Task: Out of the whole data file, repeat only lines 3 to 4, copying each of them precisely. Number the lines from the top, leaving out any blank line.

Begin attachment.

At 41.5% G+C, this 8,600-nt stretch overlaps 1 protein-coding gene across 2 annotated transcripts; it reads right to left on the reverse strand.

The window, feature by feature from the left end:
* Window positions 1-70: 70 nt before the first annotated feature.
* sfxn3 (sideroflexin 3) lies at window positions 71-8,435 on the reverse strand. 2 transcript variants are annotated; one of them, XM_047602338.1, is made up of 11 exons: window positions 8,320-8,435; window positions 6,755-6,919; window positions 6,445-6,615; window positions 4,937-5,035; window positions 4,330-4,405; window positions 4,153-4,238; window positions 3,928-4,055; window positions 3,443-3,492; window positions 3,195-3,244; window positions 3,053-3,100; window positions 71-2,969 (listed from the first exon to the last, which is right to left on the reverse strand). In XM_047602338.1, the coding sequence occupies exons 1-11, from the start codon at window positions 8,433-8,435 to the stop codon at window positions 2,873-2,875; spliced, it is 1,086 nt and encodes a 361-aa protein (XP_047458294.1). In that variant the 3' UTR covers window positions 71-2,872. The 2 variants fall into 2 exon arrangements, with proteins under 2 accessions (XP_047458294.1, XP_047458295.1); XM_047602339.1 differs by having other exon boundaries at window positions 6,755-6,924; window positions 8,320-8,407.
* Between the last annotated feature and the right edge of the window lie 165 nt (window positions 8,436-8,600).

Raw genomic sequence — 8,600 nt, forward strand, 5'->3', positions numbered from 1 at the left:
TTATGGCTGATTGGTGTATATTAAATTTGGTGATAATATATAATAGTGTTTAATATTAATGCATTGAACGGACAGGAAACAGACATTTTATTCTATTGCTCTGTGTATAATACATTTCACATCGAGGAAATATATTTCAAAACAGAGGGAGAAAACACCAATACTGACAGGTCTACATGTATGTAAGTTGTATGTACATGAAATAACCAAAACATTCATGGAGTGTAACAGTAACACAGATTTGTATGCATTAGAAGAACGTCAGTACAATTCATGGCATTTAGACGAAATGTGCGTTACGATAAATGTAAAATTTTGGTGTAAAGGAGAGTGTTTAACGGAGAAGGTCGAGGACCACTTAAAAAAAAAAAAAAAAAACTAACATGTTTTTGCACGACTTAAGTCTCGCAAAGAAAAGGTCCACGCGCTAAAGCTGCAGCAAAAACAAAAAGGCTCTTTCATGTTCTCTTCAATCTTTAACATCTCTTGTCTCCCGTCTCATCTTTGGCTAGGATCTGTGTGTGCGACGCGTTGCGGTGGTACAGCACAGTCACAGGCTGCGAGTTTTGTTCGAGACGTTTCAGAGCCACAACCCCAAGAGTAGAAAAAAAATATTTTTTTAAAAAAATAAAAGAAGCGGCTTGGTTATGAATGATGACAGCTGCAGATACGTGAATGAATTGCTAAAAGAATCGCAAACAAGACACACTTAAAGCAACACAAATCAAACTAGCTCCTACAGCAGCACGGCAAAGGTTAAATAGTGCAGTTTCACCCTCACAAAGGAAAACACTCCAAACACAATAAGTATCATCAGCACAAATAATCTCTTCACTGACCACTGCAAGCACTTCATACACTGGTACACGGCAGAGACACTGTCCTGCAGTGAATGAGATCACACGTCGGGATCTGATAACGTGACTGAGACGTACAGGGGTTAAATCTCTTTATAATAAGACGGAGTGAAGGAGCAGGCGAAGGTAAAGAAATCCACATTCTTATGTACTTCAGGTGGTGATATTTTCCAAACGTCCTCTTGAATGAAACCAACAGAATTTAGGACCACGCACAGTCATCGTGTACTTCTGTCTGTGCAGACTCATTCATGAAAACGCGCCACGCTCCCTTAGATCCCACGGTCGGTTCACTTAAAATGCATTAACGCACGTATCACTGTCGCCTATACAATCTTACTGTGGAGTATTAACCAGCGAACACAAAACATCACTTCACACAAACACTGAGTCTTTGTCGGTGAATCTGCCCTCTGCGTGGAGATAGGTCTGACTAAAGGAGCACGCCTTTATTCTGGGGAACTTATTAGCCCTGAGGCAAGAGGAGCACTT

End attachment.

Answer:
* Window positions 1-70: 70 nt before the first annotated feature.
* sfxn3 (sideroflexin 3) lies at window positions 71-8,435 on the reverse strand. 2 transcript variants are annotated; one of them, XM_047602338.1, is made up of 11 exons: window positions 8,320-8,435; window positions 6,755-6,919; window positions 6,445-6,615; window positions 4,937-5,035; window positions 4,330-4,405; window positions 4,153-4,238; window positions 3,928-4,055; window positions 3,443-3,492; window positions 3,195-3,244; window positions 3,053-3,100; window positions 71-2,969 (listed from the first exon to the last, which is right to left on the reverse strand). In XM_047602338.1, the coding sequence occupies exons 1-11, from the start codon at window positions 8,433-8,435 to the stop codon at window positions 2,873-2,875; spliced, it is 1,086 nt and encodes a 361-aa protein (XP_047458294.1). In that variant the 3' UTR covers window positions 71-2,872. The 2 variants fall into 2 exon arrangements, with proteins under 2 accessions (XP_047458294.1, XP_047458295.1); XM_047602339.1 differs by having other exon boundaries at window positions 6,755-6,924; window positions 8,320-8,407.